This is the most important key principle in effectively managing a property and a LTMP . You need to understand what a cycle is in the context of an item and an event and types of activities.

A structural asset item has 1 life cycle BUT more than 1 type of maintenance cycles and events.

Life cycle

An item’s Life cycle  must be understood from its actual life, to its useful life 

Actual LIFE CYCLE is:

  • The time interval from commencement an asset  to termination/decommissioning , which can exceed the economic life of an asset. There is a specific international accepted life expectancy for each structural asset.
  • ECONOMIC LIFE(EUL) CYCLE
    The period from the acquisition of the asset to the time when the asset, while physically able to provide a service, ceases to be the lowest cost alternative to satisfy a particular level of service. The economic life is maximized when it’s equal to the physical life, however obsolescence will often ensure that the economic life is less than the physical life
  • The calculation is precise not ‘s guesstimate:EUL
    • Value calc: EUL = capital cost or CRC (current replacement cost) > Risk cost
    • Cost calc: Marginal cost < EAC(equivalent annual cost)
  • Practical application: You endeavor to maximize an item’s life, using the expected life as a norm. The actual useful life will be subject to adherence to maintenance and resulting degradation pattern. The ideal is to replace an item only when above ratios are negative. The 1st relating to the value vs failure risk and the 2nd to the cost between the existing and replacement asset.

Maintenance cycle

LIFE CYCLE COST
The total cost of an asset throughout its life including planning, design, construction, acquisition, operation, maintenance, rehabilitation and disposal costs.

A maintenance cycle is the maintenance activities that is specified by the manufacturer or necessitated by owner or goal.  These activities vary in timing and detail.

For insight let’s use a vehicle as a point in case.

  • There is routine activities such as cleaning, checking, monitoring and adjusting (Monitor indicator on dashboard, adjusting pressure in tyres, oil, break fluid…)
  • Then there is formal maintenance schedules at specific  time/or events                          (every 1500km or once a year…)
  • Then you have repair , wear & tear & part replacement  done ad hoc, event based or via a maintenance plan 

A property asset is similar.

You have different activities done a different time patterns (or cycles). These combined set of activity cycles is the essence a maintenance plan.

This is a critical understanding!

  • As an activity such as renew paint on a wall is done in 7 to 10 year cycles, need the other activities also be detailed in cycle dimensions which some is annual or non annual cycles. Then there is also a failure cycle, which might seem to be random…it’s not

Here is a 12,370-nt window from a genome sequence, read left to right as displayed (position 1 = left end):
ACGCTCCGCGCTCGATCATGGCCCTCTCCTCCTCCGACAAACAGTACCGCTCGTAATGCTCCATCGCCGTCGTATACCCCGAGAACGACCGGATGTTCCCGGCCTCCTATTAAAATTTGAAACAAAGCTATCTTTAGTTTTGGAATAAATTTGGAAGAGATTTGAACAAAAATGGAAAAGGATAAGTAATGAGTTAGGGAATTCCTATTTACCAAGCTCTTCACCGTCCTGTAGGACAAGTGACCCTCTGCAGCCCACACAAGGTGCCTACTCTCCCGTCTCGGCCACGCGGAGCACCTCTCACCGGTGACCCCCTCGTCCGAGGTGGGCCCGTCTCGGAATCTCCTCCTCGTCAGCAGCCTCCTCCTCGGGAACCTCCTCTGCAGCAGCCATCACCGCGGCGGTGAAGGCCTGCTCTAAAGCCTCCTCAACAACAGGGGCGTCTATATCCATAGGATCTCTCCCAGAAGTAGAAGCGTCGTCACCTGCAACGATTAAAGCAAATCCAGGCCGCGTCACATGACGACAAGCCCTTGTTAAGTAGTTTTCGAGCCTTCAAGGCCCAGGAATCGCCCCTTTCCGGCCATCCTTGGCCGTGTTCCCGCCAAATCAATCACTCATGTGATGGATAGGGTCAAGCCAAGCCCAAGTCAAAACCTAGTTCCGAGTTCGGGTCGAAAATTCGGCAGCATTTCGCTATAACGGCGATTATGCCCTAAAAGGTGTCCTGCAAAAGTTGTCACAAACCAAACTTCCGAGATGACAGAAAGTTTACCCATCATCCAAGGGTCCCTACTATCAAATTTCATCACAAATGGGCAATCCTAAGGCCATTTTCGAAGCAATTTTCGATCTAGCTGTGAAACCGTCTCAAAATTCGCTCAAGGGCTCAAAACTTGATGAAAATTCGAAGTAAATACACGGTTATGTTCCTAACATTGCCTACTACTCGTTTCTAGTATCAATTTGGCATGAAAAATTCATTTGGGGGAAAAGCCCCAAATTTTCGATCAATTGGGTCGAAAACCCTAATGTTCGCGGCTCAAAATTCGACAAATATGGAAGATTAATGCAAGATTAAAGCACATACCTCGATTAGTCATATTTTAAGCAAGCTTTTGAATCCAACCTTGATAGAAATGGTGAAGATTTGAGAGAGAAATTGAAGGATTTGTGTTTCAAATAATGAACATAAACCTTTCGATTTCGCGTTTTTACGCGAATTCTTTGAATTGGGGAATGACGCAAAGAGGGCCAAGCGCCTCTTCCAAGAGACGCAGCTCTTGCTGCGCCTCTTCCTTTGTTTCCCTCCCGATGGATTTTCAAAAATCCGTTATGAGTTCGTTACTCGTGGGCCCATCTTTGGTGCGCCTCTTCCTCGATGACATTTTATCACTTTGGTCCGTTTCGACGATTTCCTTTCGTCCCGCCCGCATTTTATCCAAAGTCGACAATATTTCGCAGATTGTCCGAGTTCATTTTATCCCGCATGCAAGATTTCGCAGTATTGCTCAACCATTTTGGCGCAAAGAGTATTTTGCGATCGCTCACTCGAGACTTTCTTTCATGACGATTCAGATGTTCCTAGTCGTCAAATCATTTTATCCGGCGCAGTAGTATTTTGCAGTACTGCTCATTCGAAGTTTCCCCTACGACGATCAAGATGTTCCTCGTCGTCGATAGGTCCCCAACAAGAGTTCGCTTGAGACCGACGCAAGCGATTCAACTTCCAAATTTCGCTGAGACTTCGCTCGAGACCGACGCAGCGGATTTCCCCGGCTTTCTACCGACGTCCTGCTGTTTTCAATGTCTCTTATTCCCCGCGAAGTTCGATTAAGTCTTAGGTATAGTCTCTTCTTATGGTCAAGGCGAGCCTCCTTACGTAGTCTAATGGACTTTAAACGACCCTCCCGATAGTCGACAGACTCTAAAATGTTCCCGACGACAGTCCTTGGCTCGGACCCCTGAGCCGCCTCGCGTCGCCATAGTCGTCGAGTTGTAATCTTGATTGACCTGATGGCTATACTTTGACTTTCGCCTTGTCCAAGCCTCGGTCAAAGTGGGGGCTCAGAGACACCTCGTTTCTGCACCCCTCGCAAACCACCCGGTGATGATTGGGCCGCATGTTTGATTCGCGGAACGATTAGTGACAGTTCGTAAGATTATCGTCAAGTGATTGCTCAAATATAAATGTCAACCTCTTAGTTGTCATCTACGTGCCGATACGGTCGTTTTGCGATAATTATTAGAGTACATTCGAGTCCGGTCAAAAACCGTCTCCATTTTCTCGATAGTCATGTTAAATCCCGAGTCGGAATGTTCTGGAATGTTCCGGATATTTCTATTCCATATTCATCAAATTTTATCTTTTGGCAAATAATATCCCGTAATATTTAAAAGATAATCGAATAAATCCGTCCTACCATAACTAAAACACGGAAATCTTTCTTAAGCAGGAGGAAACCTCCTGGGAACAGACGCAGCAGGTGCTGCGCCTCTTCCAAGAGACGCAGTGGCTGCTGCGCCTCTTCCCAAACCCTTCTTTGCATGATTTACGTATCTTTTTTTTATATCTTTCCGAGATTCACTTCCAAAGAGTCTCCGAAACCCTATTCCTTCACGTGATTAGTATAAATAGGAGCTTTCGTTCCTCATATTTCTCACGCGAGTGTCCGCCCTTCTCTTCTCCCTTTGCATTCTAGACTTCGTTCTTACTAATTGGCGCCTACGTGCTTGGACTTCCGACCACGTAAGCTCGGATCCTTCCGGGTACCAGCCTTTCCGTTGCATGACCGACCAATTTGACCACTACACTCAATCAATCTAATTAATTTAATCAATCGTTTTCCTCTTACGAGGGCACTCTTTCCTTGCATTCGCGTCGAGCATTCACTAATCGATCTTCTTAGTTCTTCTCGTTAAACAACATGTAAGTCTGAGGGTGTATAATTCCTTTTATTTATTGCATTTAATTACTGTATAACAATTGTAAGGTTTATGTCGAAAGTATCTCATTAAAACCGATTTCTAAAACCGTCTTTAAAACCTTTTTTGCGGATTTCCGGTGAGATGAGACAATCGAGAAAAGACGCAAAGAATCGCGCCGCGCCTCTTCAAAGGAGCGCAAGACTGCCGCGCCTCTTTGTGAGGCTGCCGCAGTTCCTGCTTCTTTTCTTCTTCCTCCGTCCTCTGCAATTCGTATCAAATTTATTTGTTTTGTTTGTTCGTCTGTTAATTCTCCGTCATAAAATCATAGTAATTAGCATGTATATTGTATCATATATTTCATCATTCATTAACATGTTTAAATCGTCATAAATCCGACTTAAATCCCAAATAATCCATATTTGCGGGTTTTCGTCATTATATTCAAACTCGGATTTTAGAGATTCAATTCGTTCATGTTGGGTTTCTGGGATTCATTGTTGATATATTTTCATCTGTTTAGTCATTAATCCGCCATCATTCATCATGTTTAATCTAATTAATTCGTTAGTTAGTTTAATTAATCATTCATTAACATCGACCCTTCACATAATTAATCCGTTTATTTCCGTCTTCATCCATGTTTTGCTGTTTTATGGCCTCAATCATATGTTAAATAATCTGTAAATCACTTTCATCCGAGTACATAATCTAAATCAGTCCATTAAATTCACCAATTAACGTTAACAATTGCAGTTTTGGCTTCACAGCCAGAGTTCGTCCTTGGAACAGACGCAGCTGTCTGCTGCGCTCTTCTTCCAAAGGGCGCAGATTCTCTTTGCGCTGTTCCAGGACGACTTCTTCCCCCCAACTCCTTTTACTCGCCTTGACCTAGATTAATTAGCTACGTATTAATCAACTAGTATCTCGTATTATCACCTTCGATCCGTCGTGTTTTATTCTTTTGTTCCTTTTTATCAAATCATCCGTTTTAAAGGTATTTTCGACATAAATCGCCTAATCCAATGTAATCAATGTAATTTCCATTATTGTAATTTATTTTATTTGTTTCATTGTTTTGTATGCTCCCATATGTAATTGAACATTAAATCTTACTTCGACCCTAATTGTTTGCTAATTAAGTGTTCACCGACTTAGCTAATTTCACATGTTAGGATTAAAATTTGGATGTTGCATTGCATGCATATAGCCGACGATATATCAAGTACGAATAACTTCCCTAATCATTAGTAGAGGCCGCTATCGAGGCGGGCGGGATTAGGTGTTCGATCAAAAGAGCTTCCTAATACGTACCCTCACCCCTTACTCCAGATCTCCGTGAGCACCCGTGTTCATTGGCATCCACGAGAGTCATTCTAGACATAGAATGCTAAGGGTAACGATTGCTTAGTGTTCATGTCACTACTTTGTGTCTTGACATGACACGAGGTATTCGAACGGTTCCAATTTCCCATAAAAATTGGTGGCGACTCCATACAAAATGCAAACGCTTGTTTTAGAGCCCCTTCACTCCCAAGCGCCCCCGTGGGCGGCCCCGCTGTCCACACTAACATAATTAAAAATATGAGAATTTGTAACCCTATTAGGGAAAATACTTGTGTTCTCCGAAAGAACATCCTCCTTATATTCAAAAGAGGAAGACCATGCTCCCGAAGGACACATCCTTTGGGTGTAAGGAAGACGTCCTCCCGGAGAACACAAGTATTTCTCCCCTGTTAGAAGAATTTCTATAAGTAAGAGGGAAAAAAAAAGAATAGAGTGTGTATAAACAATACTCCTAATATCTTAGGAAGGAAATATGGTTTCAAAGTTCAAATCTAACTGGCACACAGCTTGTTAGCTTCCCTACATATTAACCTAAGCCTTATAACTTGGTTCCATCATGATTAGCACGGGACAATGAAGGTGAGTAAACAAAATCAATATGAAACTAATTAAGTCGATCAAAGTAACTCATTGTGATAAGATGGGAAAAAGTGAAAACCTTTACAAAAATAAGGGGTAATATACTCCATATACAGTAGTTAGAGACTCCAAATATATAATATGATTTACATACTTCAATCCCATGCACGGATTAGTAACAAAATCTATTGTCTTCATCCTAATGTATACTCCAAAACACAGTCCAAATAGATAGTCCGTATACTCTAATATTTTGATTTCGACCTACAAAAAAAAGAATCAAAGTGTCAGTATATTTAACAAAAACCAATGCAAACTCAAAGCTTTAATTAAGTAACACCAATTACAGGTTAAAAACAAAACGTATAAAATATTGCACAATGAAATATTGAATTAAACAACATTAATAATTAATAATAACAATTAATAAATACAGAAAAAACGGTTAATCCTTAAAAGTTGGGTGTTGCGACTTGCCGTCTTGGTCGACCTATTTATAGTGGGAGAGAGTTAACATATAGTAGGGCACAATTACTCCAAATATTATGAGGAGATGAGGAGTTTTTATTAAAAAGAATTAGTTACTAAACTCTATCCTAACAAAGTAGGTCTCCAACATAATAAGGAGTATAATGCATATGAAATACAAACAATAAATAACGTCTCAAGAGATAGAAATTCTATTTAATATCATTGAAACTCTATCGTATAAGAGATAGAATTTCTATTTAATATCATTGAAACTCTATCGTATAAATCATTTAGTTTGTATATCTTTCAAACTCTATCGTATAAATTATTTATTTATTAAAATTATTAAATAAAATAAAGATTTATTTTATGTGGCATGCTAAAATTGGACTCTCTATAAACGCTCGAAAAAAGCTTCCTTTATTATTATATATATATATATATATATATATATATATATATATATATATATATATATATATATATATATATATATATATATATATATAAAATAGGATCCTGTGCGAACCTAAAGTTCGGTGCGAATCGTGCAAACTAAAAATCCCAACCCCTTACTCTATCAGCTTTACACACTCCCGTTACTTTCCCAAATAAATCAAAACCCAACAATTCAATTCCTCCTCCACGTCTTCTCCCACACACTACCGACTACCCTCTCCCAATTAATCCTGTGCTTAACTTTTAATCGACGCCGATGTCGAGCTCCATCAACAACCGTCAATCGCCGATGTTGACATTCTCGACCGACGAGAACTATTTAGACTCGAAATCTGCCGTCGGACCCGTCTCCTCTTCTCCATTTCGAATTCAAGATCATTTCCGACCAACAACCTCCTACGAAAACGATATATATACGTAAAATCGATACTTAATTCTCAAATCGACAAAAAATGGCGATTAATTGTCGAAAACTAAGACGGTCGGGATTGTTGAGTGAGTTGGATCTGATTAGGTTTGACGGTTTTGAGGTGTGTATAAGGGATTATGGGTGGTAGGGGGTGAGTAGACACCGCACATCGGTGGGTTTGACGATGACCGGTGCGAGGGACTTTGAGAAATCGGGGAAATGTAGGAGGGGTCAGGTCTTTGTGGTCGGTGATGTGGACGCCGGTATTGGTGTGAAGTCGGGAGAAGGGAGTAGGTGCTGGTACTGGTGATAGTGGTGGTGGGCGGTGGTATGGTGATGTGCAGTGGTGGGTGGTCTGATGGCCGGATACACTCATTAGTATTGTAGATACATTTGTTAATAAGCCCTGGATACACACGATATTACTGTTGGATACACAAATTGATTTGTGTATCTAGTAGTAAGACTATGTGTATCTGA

The only random event is a specific interventions such as vandalism or misuse or resultant consequence of another items failure.

Lets consider a maintenance plan for a wall.

  • Standard activities
    • Annual cycle: inspect & repair wall for structural and operational deterioration(foundation integrity, damp, cracks, moss…
    • 7 year cycle: renew paint works & water proofing
  • Life extension activities
    • 3 yearly cycle: clean wall and do spot repairs where paint has been degraded by elements. This restores longevity and enable renewal in 10 year cycles. instead of 7 year cycles.
    • Then there may be unique activities that is enacted to achieve as certain life extension benefits and improving environmental factors such as root removal, tree trimming, paving/sealing surrounds to reduce degradation.
  • Lets use numbers to interpret the maintenance cycles
    • Standard activities will ensure adherence to specifications and thus normalize aging(EUL), while extension activities improve the margins and benefits.
      •  Non adherence increase the failure risk(risk cost)  and increase of extend of repairs thus decreasing the risk factor and marginal cost factor and ultimately the EUL of an item.
      • adherence ensure normalized aging and thus propensity to achieve the EUL.
      • Extending renewal cycles and improving environmental factors directly reduce marginal cost level and reduce cost of failure risk thus improving the EAC ratio and thus EUL.

Conclusion

By understanding the difference between the life cycle and maintenance activity type cycles can you determine what needs to be done when to maximize an assets life expectancy and minimize its life cycle cost.

If you are not able to calculate this life cycle metrics, then you are guessing and believe you are right.

As they say believe is a wonderful thing.

………..if funding is unlimited.